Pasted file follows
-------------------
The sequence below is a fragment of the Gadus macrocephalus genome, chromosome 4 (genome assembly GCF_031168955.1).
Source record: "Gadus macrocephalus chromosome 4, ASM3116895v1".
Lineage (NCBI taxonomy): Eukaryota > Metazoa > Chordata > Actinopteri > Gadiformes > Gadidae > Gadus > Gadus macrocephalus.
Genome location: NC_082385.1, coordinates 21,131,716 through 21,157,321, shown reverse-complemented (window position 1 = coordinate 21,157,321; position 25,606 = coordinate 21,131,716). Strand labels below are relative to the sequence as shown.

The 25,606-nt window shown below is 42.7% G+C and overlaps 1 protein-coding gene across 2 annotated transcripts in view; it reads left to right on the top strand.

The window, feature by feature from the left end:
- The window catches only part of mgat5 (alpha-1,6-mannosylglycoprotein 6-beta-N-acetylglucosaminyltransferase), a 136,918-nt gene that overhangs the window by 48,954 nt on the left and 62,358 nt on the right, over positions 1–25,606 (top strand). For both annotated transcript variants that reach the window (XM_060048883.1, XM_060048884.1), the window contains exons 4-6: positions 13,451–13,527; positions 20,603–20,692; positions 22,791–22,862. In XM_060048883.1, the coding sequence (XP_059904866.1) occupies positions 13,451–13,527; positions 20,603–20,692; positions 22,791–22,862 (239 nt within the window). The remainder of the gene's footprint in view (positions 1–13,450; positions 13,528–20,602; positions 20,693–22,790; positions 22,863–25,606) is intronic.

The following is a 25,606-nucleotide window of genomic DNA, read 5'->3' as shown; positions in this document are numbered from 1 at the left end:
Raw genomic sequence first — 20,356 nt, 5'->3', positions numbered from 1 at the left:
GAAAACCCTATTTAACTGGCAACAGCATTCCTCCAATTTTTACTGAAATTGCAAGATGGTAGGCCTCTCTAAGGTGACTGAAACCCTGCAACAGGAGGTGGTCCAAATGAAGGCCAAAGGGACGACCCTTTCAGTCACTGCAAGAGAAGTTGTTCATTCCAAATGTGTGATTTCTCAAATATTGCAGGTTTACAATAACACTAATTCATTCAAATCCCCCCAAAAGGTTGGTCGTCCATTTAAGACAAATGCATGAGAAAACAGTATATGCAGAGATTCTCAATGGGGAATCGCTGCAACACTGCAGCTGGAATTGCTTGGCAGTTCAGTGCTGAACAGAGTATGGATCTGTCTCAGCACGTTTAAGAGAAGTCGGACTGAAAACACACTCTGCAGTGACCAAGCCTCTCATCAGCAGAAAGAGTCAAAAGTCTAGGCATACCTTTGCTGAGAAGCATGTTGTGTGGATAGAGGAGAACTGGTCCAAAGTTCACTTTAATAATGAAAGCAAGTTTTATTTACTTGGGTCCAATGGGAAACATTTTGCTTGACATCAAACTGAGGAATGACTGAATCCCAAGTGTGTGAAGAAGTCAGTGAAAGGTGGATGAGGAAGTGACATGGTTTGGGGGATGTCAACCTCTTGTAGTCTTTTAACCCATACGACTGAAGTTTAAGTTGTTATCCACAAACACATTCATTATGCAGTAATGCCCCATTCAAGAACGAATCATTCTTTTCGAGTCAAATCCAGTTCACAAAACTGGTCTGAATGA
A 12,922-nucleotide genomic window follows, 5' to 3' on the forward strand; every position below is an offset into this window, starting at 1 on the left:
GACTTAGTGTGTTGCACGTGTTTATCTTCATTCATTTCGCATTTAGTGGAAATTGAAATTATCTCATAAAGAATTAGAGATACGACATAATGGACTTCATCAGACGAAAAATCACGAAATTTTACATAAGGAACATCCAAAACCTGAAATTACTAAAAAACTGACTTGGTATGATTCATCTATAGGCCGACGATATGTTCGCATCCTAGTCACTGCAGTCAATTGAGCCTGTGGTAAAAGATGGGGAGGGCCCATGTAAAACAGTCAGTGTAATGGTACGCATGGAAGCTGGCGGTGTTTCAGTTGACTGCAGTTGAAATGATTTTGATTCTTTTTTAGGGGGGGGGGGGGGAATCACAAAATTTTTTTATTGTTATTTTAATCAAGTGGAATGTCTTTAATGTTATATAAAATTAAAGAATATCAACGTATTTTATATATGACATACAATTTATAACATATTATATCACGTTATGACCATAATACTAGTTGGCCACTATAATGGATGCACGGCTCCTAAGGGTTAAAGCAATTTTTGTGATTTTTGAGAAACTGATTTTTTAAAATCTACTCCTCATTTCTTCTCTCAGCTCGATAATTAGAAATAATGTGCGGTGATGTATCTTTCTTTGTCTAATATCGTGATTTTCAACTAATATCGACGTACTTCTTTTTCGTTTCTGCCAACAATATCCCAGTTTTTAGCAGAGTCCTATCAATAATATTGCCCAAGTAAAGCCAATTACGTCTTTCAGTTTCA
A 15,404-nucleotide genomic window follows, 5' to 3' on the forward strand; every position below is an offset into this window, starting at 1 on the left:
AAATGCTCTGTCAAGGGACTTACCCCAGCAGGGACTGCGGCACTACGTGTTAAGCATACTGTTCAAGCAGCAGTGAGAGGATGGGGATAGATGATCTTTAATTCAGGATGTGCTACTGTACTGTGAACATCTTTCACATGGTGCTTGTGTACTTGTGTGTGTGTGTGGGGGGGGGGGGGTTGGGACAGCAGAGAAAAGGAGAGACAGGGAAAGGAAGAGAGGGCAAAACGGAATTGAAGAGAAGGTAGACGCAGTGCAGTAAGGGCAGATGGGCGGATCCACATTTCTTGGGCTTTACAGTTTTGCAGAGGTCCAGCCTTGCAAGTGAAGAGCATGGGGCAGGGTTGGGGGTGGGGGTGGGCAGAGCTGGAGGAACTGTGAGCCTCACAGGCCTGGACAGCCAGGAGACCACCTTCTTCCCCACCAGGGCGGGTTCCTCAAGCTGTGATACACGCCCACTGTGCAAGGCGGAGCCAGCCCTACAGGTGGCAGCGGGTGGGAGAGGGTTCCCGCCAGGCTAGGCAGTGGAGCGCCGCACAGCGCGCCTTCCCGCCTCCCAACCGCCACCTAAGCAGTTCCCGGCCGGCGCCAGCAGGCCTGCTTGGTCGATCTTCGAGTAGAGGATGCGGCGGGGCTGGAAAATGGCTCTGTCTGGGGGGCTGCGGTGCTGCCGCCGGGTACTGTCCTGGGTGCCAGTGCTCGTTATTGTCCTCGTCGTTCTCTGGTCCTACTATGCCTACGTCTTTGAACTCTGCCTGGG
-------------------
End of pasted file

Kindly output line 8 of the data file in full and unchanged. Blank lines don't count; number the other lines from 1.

The following is a 25,606-nucleotide window of genomic DNA, read 5'->3' as shown; positions in this document are numbered from 1 at the left end: